Hit or Sh**: FX’s BETTER THINGS
In this Crossfader series, our intricate and complex rating system will tell you definitively whether new television pilots are worth your valuable time. We call it: HIT OR SH**.
Stepping up to the semi-autobiographical dark comedy plate is Pamela Adlon, a name you may not recognize, but you’re definitely familiar with. Although most easily recognized for her role on LOUIE as Louie’s unrequited romantic interest, and his onscreen wife in LUCKY LOUIE, she has an avalanche of voice acting credits including Bobby on KING OF THE HILL, Spinelli from RECESS, and frickin’ Pajama Sam. BETTER THINGS capitalizes on both the interesting and mundane aspects of Adlon’s life, from her voice acting career, her dealings with ex-husbands and lovers, her tumultuous life as a mother, and her efforts to remain a functional human being in spite of all this. Louis C.K.’s guiding hand is strong in the pilot, but is that enough for this show to stand out in a now thoroughly saturated genre, even enough to compete with LOUIE itself?
FX and Pig Newton Inc. present PAJAMAS: a semi-autobiographical account of Samuel’s journey toward his own identity with the help of a washed-up Pajama Man
Adlon separates her show from its genre through the sheer virtue of most audiences not knowing a whole lot about her. Compare this to THE REAL ROB, or the upcoming KEVIN CAN WAIT. BETTER THINGS falls more on the side of CURB YOUR ENTHUSIASM, with its focus on someone with a prolific career and an interesting worldview that isn’t a household name. We feel that we’re getting to know them for the first time rather than sitting through some half-assed attempt at auteurship, apology, generally trying to seem “deep,” or explaining themselves. Even LOUIE, despite C.K.’s recognizable presence as a stand-up comedian rather than a voice actor or writer, has such a unique voice and vision that it excuses the occasionally navel-gazing of the show. In other words, he has something to say other than “Hey, look at me!” The Adlon/David/C.K. approach, to me, is inherently more interesting and reeks much less of self-indulgence.
BETTER THINGS opens strong, with Pam sitting dejected on a mall bench while her young daughter sobs openly next to her. The long take is crushing and hilarious at the same time, and Pam’s snappy monologue in response to a judging stranger speaks to the heart of all troubled, single mothers everywhere. In fact, Adlon’s interactions with her three daughters are really the heart of this show. Not since BOB’S BURGERS have I seen a more realistic representation of the unbridled craziness of children, teenagers, and their parents. From teenage Max’s hissy fit over her mother refusing to buy her weed (“Don’t you want me to have good nugs?”), to thirteen-year-old Frankie’s offhand suggestion that she chop off her own clitoris as a political statement, these characters are clearly written by someone who’s been through the ringer with their kids. In other words, the character writing here is spot on.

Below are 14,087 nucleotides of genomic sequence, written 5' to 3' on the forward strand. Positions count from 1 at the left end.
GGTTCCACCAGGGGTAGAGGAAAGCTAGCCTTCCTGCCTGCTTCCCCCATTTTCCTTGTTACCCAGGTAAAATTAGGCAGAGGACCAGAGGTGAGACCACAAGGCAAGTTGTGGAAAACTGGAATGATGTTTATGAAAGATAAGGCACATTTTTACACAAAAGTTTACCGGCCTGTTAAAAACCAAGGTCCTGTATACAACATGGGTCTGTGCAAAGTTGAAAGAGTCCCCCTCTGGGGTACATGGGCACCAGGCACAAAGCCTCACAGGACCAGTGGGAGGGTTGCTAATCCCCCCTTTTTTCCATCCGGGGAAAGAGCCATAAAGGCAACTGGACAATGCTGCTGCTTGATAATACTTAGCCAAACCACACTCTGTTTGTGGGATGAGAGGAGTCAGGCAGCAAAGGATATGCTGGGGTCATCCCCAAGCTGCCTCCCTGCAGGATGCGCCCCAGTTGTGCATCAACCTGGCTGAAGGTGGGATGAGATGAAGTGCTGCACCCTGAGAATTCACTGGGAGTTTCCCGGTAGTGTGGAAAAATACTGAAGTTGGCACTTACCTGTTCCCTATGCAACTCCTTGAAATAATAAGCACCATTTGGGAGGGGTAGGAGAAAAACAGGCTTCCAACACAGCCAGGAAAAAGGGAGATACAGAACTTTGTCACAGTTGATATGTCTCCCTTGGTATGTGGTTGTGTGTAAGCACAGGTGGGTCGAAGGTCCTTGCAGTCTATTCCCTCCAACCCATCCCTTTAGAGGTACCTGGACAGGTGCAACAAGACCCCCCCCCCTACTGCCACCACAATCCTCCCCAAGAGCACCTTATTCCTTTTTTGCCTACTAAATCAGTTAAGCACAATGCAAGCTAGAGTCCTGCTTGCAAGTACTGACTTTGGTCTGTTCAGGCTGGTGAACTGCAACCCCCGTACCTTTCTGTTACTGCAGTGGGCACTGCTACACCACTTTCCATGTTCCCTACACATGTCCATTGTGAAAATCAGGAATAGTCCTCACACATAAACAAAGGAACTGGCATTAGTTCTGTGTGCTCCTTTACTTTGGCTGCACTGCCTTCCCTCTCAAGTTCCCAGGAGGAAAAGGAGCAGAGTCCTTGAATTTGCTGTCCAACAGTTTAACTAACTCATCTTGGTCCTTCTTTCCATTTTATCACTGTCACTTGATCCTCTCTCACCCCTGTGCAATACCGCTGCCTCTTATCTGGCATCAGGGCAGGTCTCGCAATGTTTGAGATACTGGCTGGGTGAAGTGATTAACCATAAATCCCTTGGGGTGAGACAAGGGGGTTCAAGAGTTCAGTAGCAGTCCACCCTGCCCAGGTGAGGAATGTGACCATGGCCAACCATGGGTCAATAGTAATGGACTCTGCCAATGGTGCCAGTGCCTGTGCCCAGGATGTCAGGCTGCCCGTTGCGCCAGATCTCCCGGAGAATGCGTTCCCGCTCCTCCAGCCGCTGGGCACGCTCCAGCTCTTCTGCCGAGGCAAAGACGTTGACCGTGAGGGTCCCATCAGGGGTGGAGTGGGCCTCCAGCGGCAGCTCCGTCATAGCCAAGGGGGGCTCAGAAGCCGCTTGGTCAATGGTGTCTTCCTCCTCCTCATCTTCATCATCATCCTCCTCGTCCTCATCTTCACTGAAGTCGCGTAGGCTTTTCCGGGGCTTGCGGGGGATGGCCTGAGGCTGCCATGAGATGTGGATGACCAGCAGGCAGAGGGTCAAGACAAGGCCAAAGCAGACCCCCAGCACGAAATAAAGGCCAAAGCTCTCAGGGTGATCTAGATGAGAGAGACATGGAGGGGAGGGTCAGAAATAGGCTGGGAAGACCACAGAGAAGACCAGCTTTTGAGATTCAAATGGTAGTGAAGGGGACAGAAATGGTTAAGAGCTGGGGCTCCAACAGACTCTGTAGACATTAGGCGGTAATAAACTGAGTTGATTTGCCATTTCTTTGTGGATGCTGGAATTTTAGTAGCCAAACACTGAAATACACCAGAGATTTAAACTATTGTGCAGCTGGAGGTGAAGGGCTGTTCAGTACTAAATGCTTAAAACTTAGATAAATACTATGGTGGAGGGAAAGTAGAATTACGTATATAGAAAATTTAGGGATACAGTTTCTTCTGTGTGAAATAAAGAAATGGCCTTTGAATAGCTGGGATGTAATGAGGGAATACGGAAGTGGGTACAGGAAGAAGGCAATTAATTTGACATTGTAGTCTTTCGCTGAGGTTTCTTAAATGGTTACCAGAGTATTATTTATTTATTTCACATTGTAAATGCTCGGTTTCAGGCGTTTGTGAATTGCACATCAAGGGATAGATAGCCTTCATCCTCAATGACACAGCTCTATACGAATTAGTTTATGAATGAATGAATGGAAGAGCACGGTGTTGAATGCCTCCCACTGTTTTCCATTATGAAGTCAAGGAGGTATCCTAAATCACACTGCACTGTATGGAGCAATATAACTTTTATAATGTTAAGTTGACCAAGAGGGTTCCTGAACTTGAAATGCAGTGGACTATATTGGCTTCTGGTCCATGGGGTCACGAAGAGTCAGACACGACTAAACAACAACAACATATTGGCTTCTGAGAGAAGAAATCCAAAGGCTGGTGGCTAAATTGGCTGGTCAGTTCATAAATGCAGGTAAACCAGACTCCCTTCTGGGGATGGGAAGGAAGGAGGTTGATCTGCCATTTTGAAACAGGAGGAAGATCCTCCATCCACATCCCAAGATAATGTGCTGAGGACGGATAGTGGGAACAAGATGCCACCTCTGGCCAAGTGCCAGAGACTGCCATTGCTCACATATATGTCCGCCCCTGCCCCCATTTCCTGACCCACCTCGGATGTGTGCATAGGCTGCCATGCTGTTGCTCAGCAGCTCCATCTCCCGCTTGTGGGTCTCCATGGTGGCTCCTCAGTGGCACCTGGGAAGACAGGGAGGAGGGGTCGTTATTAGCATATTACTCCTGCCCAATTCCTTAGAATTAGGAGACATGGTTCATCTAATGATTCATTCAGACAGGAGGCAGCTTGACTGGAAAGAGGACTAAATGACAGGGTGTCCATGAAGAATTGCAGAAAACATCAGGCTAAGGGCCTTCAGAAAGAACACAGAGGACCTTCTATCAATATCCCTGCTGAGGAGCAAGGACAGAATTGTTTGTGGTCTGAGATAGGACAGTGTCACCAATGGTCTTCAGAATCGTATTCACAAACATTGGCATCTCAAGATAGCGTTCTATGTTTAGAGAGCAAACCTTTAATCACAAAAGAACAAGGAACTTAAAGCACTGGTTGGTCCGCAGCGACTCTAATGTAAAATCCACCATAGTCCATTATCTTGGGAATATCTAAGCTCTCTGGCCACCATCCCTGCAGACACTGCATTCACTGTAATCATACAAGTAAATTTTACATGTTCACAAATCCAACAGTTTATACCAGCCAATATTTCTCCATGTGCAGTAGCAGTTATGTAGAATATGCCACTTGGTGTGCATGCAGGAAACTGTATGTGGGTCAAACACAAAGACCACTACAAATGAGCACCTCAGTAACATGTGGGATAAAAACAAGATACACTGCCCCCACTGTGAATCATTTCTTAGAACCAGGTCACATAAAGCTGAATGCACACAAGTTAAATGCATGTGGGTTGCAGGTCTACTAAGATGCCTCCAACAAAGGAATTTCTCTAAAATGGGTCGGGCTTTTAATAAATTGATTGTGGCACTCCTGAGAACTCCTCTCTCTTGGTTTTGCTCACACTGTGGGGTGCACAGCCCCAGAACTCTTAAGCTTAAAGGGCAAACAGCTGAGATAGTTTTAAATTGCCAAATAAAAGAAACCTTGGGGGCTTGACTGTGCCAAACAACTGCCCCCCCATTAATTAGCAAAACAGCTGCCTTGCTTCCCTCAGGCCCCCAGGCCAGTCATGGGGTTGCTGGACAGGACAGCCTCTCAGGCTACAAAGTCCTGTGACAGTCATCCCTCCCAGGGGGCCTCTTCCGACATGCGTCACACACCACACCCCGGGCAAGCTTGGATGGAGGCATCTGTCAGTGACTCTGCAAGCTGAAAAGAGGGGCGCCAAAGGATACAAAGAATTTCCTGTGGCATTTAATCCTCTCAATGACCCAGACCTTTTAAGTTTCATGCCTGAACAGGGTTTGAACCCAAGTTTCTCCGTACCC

Stylistically, C.K.’s influence is abundantly clear. He not only acts as co-creator and executive producer, he edited and co-wrote the pilot. I hate to compare the show so heavily to LOUIE, but they are so similar that BETTER THINGS could almost be considered a spinoff. The writing and editing specifically scream LOUIE, in that they’re really, really, really good. However… BETTER THINGS never quite owns itself the way LOUIE does. It just barely dips its toes into surrealism without going all the way. It confronts the emotional reality of trying to be a good single mom while maintaining an unconventional career, but doesn’t go far enough to make you want to cancel your evening plans and take a cold shower like LOUIE does. It doesn’t seem to have its own voice other than “LOUIE with its teeth pulled out”…yet.
The BETTER THINGS Writers’ Room, Probably
After such a strong beginning, the abrupt ending of the pilot left me guessing. The entire episode, while funny, lacked direction other than “Pam does stuff and gets kind of exasperated.” It falls somewhere between a pilot and a series of vignettes, with the feeling of trying to figure itself out as it goes along. I think this sums up this show perfectly. BETTER THINGS is on a journey to find itself as much as its main character is. If C.K. can gradually step away over the course of this season and allow Adlon to tell her own story, this will make an excellent sister show to LOUIE while adding a much-needed female presence to a predominantly male genre. For now, it remains to be seen if this bike can ride without its middle-aged, ginger training wheels.
Verdict: Sh** Probation
BETTER THINGS airs on Thursdays on FX